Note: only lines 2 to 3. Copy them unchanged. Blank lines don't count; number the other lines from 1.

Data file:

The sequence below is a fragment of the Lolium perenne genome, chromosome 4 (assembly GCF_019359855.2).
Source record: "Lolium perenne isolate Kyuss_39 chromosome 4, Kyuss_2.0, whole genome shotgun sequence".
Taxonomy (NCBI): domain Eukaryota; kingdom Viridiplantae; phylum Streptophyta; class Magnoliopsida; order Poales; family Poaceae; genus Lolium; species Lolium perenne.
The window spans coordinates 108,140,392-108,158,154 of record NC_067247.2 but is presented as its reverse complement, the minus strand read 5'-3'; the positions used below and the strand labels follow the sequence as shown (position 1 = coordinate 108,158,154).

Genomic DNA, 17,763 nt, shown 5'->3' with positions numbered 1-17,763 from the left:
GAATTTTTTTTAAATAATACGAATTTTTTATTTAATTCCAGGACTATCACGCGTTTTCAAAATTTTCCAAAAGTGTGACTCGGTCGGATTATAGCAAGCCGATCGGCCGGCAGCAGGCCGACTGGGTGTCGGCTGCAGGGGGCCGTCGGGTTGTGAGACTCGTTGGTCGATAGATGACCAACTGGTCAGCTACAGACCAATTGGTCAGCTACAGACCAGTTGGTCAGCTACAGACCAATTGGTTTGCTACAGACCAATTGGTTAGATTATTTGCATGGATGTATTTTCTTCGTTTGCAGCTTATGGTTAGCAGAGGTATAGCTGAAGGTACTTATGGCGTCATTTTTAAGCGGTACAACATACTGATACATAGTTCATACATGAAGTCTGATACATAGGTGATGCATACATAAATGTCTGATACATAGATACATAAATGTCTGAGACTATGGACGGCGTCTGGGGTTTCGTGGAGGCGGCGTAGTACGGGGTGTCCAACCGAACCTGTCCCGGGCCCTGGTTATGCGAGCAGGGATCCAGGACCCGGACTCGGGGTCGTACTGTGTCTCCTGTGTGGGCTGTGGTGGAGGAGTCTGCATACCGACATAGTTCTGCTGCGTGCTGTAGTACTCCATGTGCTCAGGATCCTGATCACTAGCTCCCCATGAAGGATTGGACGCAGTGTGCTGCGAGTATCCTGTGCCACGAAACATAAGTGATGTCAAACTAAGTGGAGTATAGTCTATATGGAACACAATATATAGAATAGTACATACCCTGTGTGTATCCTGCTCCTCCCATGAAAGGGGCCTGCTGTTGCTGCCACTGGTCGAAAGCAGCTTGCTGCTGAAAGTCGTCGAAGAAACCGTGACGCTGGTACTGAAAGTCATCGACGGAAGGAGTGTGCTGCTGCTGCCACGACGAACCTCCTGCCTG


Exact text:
Source record: "Lolium perenne isolate Kyuss_39 chromosome 4, Kyuss_2.0, whole genome shotgun sequence".
Taxonomy (NCBI): domain Eukaryota; kingdom Viridiplantae; phylum Streptophyta; class Magnoliopsida; order Poales; family Poaceae; genus Lolium; species Lolium perenne.